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Jeff Sessions
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Jeff Sessions testimony at Senate intelligence hearing

Attorney General Jeff Sessions attends a Cabinet meeting with President Donald Trump, Monday, June 12, 2017, in the Cabinet Room of the White House in Washington. (AP Photo/Andrew Harnik)

WASHINGTON (AP) — Attorney General Jeff Sessions heatedly denied on Tuesday having an undisclosed meeting with Russia’s ambassador to the U.S. or conversations with any Russian officials about the U.S. election that sent Donald Trump to the White House. He vowed to defend his honor “against scurrilous and false allegations.”

Testifying at a Senate hearing, Sessions, who was a close Trump adviser during the battle for the presidency, said it was a “detestable and appalling lie” to suggest that he participated in or was aware of any collusion between Russia and the Trump campaign.

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In his dramatic appearance before former colleagues, Sessions also contradicted a contention made by former FBI Director James Comey at a hearing before the same panel last week. Comey told the intelligence committee that, after an encounter with President Trump in which he said Trump pressured him to back off an investigation into the former national security adviser, Comey “implored” Sessions to make sure he was never left alone with the president again — but that Sessions didn’t respond.

“He didn’t recall this, but I responded to his comment by agreeing that the FBI and Department of Justice needed to be careful to follow department policy regarding appropriate contacts with the White House,” Sessions said.

The former Alabama senator defended himself against accusations that he misrepresented himself during his confirmation hearing by saying he hadn’t met with Russian officials during the campaign. Sessions argued that in the context of that hearing, “my answer was a fair and correct response to the charge as I understood it.”

Sessions said he recused himself from the Justice Department’s current Russia investigation only because of a regulation that required it because of his involvement in the Trump campaign. He never, he insisted, knew anything about the Russia probe or had any role in it.

“Many have suggested that my recusal is because I felt I was a subject of the investigation myself, that I may have done something wrong,” Sessions added. “But this is the reason I recused myself. I felt I was required to under the rules of the Department of Justice.”

And while he had recused himself from the Russia probe, Sessions insisted, “I did not recuse myself from defending my honor against scurrilous and false allegations.”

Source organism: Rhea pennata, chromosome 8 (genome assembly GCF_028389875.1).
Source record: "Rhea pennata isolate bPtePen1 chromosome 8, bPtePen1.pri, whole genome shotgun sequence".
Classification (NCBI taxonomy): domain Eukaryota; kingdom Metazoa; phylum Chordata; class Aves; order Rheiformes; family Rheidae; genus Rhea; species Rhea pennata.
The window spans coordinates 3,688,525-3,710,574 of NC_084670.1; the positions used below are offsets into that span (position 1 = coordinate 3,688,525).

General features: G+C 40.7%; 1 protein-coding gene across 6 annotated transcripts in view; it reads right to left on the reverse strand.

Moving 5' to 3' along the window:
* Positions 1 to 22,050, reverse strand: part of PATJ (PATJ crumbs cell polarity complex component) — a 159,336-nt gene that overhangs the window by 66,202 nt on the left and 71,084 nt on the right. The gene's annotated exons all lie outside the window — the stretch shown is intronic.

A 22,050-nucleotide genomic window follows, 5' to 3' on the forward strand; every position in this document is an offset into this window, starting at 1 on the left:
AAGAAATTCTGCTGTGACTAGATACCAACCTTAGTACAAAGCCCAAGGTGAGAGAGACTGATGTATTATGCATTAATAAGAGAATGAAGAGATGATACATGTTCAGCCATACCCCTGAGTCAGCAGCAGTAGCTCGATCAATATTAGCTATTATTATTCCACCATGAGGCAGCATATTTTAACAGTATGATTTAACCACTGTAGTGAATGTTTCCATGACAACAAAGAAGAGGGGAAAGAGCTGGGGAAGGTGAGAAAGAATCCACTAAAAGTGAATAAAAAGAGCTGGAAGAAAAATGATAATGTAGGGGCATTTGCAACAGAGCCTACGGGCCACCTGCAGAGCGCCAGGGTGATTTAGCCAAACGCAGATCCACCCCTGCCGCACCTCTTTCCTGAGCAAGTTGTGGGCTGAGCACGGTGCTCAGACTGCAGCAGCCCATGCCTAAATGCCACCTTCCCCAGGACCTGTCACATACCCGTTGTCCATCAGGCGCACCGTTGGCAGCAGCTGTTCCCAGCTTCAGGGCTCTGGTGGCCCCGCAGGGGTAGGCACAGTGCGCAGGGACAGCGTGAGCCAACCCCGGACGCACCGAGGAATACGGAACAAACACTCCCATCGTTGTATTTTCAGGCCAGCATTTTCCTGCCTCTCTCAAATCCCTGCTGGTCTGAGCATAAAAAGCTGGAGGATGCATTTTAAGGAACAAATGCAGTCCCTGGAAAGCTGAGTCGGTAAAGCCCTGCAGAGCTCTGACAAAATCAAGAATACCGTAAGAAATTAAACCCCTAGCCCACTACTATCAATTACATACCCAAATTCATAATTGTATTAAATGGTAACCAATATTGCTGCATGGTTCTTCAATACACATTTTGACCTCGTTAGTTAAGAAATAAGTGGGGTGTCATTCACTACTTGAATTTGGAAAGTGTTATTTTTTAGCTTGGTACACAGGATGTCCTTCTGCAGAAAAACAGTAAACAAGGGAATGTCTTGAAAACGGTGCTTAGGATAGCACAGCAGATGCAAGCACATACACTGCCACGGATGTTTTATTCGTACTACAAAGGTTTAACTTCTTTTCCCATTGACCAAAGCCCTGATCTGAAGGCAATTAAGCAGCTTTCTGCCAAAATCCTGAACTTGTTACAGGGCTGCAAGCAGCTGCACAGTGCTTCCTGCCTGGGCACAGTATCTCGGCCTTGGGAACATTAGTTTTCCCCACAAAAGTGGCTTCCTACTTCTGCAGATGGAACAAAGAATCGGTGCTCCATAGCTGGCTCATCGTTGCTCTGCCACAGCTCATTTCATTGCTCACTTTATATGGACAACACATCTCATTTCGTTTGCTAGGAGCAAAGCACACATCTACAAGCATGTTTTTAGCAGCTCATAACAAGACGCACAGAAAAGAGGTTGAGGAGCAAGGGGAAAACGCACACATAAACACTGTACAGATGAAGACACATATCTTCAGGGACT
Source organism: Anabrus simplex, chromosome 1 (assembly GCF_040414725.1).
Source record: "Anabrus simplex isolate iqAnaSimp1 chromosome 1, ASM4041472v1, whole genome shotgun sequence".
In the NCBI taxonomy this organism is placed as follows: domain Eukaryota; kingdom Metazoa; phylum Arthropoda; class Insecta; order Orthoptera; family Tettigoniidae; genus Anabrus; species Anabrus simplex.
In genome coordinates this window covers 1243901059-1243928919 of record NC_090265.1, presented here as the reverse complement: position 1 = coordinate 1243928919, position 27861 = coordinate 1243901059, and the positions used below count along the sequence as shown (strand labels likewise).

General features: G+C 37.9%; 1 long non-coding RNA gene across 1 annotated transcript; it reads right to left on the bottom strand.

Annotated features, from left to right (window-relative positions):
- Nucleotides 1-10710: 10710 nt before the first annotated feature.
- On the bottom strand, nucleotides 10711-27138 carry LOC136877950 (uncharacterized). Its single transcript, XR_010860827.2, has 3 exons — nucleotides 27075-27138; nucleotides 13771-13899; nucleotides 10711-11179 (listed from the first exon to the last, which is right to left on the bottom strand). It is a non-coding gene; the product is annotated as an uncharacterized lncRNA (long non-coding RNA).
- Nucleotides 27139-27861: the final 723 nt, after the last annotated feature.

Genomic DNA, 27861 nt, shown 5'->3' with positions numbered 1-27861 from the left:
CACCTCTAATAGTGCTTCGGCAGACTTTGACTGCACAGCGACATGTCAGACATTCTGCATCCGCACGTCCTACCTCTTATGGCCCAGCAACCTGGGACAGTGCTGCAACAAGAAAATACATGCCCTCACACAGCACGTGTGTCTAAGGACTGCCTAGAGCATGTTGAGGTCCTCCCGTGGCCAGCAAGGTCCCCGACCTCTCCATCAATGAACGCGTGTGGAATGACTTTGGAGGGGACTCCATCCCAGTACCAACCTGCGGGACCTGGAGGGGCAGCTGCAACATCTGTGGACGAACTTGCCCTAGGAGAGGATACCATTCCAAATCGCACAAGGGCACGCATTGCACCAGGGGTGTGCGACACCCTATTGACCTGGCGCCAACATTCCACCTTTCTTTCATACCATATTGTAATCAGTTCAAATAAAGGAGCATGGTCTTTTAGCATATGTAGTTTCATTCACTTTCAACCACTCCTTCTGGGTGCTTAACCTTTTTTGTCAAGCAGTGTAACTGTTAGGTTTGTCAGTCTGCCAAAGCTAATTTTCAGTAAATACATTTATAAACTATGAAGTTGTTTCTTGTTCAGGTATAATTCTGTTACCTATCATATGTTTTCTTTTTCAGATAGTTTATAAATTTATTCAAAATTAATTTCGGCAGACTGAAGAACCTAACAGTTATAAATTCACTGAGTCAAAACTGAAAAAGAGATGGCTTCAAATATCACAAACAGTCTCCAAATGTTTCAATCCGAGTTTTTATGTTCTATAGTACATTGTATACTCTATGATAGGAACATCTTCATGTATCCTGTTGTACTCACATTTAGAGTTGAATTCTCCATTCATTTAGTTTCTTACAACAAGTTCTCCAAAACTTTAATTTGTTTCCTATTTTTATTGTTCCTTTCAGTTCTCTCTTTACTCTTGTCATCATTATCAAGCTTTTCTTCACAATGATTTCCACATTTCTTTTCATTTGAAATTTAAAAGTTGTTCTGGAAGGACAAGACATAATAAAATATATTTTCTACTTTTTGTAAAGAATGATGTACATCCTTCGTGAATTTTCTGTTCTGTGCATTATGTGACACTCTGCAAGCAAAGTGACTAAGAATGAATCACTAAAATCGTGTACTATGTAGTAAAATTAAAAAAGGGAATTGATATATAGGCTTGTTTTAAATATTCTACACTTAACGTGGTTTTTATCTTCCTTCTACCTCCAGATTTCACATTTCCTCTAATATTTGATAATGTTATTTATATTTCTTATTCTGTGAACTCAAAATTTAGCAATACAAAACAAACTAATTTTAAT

Despite Sessions’ statement about the reasons for his recusal, the attorney general did not actually step aside from the Russia probe until March 2, the day after The Washington Post reported on his two previously undisclosed meetings with Russian Ambassador Sergey Kislyak. Days after that, Sessions also corrected his confirmation hearing testimony to inform the committee about the two meetings with Kislyak.

Democratic Sen. Ron Wyden of Oregon asked Sessions about suggestions arising from Comey’s testimony last week that there was something “problematic” about his recusal.

Wyden asked Sessions what problematic issues existed.

“Why don’t you tell me? There are none, Sen. Wyden, there are none,” Sessions insisted, his voice rising. “This is a secret innuendo being leaked out there about me, and I don’t appreciate it.”

Sessions lent his support to the special counsel, Robert Mueller, who is now in charge of the Justice Department’s Russia investigation. “I have confidence in Mr. Mueller,” he said.

At a separate hearing Tuesday, Deputy Attorney General Rod Rosenstein, overseeing that effort since Sessions stepped aside, said he’s seen no basis for firing Mueller, the former FBI director he appointed as special counsel.

He said he would agree to dismiss Mueller only if there were a legitimate basis to do so, and an order from the president would not necessarily qualify. Mueller also won votes of support Tuesday from the top two Republicans in Congress, House Speaker Paul Ryan of Wisconsin and Senate Majority Leader Mitch McConnell of Kentucky, both of whom said they have confidence in him.

As for his role in Comey’s firing, Sessions told senators that he and his second-in-command, Rosenstein, had a “clear view … that we had problems there, and it was my best judgment that a fresh start at the FBI was the appropriate thing to do. And when asked I said that to the president.”

Asked about Trump’s own contention that the president fired Comey with the Russia probe in mind, and regardless of any recommendation from anyone else, Sessions said: “I guess I’ll just have to let his words speak for themselves. I’m not sure what was in his mind specifically.”